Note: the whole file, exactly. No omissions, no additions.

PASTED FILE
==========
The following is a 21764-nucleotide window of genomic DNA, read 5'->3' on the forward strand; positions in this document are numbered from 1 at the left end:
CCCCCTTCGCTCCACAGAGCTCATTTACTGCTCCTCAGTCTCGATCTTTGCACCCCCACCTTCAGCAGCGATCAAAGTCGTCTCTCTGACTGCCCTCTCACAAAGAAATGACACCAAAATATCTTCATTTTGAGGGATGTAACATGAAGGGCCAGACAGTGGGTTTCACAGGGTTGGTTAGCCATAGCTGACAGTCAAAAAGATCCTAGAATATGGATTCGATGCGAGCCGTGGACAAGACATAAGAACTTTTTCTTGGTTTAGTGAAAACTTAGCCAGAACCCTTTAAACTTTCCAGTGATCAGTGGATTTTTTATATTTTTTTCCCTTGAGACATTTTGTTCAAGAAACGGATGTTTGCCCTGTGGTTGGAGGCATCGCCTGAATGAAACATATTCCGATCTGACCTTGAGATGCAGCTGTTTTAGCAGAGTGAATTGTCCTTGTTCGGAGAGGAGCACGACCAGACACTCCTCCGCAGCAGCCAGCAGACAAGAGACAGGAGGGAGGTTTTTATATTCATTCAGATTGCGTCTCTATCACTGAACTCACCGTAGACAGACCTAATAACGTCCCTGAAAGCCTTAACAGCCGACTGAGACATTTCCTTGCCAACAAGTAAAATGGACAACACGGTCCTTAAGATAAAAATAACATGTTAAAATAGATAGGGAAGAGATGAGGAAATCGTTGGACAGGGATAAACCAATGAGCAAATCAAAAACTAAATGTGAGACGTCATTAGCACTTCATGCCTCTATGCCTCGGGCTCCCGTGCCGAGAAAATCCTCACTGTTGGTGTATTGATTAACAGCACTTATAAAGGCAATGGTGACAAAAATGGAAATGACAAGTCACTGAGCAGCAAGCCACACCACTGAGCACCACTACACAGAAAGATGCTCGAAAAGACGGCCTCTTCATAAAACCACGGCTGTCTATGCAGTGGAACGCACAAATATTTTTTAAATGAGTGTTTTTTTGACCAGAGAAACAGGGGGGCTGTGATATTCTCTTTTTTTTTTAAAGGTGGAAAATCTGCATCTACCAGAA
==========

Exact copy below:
The following is a 21764-nucleotide window of genomic DNA, read 5'->3' on the forward strand; positions in this document are numbered from 1 at the left end:
CCCCCTTCGCTCCACAGAGCTCATTTACTGCTCCTCAGTCTCGATCTTTGCACCCCCACCTTCAGCAGCGATCAAAGTCGTCTCTCTGACTGCCCTCTCACAAAGAAATGACACCAAAATATCTTCATTTTGAGGGATGTAACATGAAGGGCCAGACAGTGGGTTTCACAGGGTTGGTTAGCCATAGCTGACAGTCAAAAAGATCCTAGAATATGGATTCGATGCGAGCCGTGGACAAGACATAAGAACTTTTTCTTGGTTTAGTGAAAACTTAGCCAGAACCCTTTAAACTTTCCAGTGATCAGTGGATTTTTTATATTTTTTTCCCTTGAGACATTTTGTTCAAGAAACGGATGTTTGCCCTGTGGTTGGAGGCATCGCCTGAATGAAACATATTCCGATCTGACCTTGAGATGCAGCTGTTTTAGCAGAGTGAATTGTCCTTGTTCGGAGAGGAGCACGACCAGACACTCCTCCGCAGCAGCCAGCAGACAAGAGACAGGAGGGAGGTTTTTATATTCATTCAGATTGCGTCTCTATCACTGAACTCACCGTAGACAGACCTAATAACGTCCCTGAAAGCCTTAACAGCCGACTGAGACATTTCCTTGCCAACAAGTAAAATGGACAACACGGTCCTTAAGATAAAAATAACATGTTAAAATAGATAGGGAAGAGATGAGGAAATCGTTGGACAGGGATAAACCAATGAGCAAATCAAAAACTAAATGTGAGACGTCATTAGCACTTCATGCCTCTATGCCTCGGGCTCCCGTGCCGAGAAAATCCTCACTGTTGGTGTATTGATTAACAGCACTTATAAAGGCAATGGTGACAAAAATGGAAATGACAAGTCACTGAGCAGCAAGCCACACCACTGAGCACCACTACACAGAAAGATGCTCGAAAAGACGGCCTCTTCATAAAACCACGGCTGTCTATGCAGTGGAACGCACAAATATTTTTTAAATGAGTGTTTTTTTGACCAGAGAAACAGGGGGGCTGTGATATTCTCTTTTTTTTTTAAAGGTGGAAAATCTGCATCTACCAGAA